So the academia/industrial lab decision really boils down to do I want to beg for money and teach the next generation? Or do I want to do cool stuff without worrying about funding, at the risk of having a dumbfuck manager? Or that the powers that be reduce their commitment to research and start using the researchers as their own personal work-monkeys?

I'm doing my homework and the managers at a few of these places seem pretty cool.

Wtf, I don't know what to do. But I appreciate your comments immensely. Particularly #1, it's a good way to re-center my thoughts. At any rate, I wasn't going to apply for academia this cycle anyway, I was going to do some sort of post-grad stint first, so I may change my mind as time goes by. Whatever I do now will hopefully leave open the academic door if I change my mind.

Nicky said...

I also publish anonymously, so I'm going to be a bit careful here. I am currently also a female PhD student in CS, also considering academia when I hopefully finish in a year or so. But before entering grad school, I worked in two different industrial labs (I've done 4 years at one, 6 years at another), and I have close friends in several others. The atmosphere between academia and industrial research is definitely very very different, but you still have to do the same job of convincing people to fund what you want to do. Also, though the direct managers at a lot of labs are very cool, they often have little to no control over funding. Exactly how much freedom you're going to have also varies a lot even among the industrial labs. One of the labs I worked at was, indeed, all about "smart people dicking around on fun stuff," and it stayed that way for a remarkably long time, including through the dot com crash, but isn't quite that way anymore, for some fairly complex reasons.

If you want to discuss some specific labs, while staying semi-anonymous, I'm happy to have a private discussion with you by email.

Silver Fox said...

Partly you may have had a temporary reaction because of the way that guy combined praise and bullshit in the same sentence. I'd recommend just seeing how you feel as time progresses, because there is no place in the world where everyone will appreciate everything you do all the time, and there is often (not always) some*one* who hardly likes anything!

Also, some people in industry will succeed on pure bullshit, no different than anywhere else.

Anyway, it sounds like you did well, just continue to watch how you feel about it all.

Professor in Training said...

Is it possible that you're approaching burn out? That can often alter one's perceptions of events from one second to the next.

PP's right though in that academic research can afford freedom that isn't often found anywhere else. Once you can convince someone to give you a job and to fund your ideas, you can essentially pursue whatever it is that gets you excited. My suggestion is that you continue to pursue both academic and industry options and see which opportunities arise and which of those will suit you best.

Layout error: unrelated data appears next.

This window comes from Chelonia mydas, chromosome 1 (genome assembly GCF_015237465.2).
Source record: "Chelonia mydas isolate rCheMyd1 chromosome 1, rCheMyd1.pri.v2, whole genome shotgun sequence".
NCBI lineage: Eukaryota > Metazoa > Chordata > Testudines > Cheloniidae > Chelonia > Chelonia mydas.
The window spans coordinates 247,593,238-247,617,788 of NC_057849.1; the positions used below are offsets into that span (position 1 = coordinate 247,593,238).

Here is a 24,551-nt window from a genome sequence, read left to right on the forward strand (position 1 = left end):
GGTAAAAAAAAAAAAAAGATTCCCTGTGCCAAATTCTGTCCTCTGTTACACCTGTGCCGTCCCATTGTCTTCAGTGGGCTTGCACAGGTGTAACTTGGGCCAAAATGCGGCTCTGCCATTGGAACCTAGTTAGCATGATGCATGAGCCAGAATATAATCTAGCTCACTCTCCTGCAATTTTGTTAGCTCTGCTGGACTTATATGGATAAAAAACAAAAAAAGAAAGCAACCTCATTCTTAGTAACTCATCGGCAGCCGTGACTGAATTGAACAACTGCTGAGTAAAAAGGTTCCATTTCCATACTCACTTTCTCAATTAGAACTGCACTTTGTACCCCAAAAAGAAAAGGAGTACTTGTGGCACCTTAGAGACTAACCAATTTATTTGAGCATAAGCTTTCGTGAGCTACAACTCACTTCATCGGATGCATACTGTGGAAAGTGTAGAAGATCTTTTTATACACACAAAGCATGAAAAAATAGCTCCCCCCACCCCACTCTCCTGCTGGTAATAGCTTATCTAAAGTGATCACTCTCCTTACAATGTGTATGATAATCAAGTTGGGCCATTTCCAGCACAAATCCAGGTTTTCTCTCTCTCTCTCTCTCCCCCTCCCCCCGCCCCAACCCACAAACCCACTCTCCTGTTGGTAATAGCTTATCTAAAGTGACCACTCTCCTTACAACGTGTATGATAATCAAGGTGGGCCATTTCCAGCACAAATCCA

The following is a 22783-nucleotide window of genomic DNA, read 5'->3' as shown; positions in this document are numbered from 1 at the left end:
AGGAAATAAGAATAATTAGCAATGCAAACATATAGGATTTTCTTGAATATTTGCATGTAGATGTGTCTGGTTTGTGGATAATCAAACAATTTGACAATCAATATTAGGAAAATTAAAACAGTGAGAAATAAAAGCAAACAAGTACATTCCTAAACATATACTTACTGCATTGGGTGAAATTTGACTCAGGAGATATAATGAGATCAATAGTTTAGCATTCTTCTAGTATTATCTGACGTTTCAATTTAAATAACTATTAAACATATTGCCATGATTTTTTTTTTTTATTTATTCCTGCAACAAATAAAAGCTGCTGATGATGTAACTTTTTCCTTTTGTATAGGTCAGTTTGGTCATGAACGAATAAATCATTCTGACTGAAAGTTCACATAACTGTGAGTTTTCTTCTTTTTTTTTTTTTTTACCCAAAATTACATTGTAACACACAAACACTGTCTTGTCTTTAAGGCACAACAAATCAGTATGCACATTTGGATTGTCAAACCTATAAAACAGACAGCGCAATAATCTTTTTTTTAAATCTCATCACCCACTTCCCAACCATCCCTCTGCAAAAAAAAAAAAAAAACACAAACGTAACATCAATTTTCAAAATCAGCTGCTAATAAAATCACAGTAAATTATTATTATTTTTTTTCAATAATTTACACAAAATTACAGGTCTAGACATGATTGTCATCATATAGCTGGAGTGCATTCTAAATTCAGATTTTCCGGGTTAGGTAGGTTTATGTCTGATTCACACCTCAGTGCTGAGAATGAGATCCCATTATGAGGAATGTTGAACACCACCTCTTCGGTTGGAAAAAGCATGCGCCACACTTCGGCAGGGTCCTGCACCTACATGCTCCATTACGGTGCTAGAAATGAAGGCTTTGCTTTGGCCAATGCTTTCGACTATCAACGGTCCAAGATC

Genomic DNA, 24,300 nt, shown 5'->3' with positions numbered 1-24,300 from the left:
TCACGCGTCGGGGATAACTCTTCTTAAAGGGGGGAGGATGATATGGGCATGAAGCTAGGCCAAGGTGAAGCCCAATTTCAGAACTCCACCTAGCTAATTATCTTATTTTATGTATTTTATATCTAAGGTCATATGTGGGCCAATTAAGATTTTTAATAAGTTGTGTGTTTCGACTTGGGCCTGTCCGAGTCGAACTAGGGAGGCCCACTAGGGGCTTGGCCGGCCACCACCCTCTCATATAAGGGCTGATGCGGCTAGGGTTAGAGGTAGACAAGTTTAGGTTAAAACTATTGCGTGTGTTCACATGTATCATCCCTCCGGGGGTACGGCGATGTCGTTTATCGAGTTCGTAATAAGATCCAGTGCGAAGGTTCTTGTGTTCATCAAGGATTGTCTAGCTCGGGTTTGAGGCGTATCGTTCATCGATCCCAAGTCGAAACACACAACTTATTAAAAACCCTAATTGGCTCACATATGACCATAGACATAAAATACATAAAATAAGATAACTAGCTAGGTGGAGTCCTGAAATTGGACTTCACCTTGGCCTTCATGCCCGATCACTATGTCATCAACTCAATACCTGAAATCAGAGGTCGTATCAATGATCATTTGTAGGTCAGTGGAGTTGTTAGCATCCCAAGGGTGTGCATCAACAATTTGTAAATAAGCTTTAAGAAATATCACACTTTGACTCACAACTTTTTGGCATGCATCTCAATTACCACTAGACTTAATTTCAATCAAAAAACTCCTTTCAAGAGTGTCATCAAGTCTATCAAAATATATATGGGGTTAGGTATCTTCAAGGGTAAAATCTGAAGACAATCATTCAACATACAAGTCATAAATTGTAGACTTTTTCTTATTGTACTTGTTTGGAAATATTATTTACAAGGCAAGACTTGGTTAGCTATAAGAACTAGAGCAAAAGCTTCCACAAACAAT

Mrs. Comet Hunter said...

I definitely know how you feel, and PiT's comment about burnout might be bang on.

When I started out in grad school in 2003, all I wanted to be when I "grew up" was a professor. That feeling lasted until about a year ago. I'm now in my last few months of my PhD and academia is the absolute LAST place I want to end up right now. Everything about it just makes me want to run as fast as I can in the other direction: the politics, the incredibly high expectations, family vs. career issues, etc. etc.. But, this attitude is most likely caused by the fact that I don't like academia HERE - it may very well be different at other universities.

As other posters pointed out, I think industry has it's own issues: working for someone else, potential layoffs, office politics, etc.. They both have their good and bad points.

There is absolutely no reason why you can't go off and try something in industry for a couple of years to see if you like it. I'm getting really sick of the elitist academic attitude that going into industry is "selling out" or whatever. I hear it all the time in my department, but academia isn't the end-all and be-all for everyone.

I suggest to look into as many options as you can. Maybe do a post-doc in a different lab or a 1-2 year stint in industry to see what they're like. If it doesn't work out, you can always do something else. Don't listen to people who tell you that leaving academia closes that door forever - it doesn't. I know many professors that were in industry before going back to be a TT professor.

Good luck!

PhizzleDizzle said...

PiT, I think I just might be approaching's been a long time coming for this degree, and my advisor is always wanting me to do more, and I'm just sick of this shit.

I want to be done. Mrs. Comet - you are right, I don't think that I will be out of the TT track by going industrial for a few years, as long as I choose the right thing. So...yeah, maybe I'll take a break from the academic grind for a little while, see what it's like, make some bank, and re-evaluate.

drdrA said...

PhizzleDizzle- Physioprof is spot on.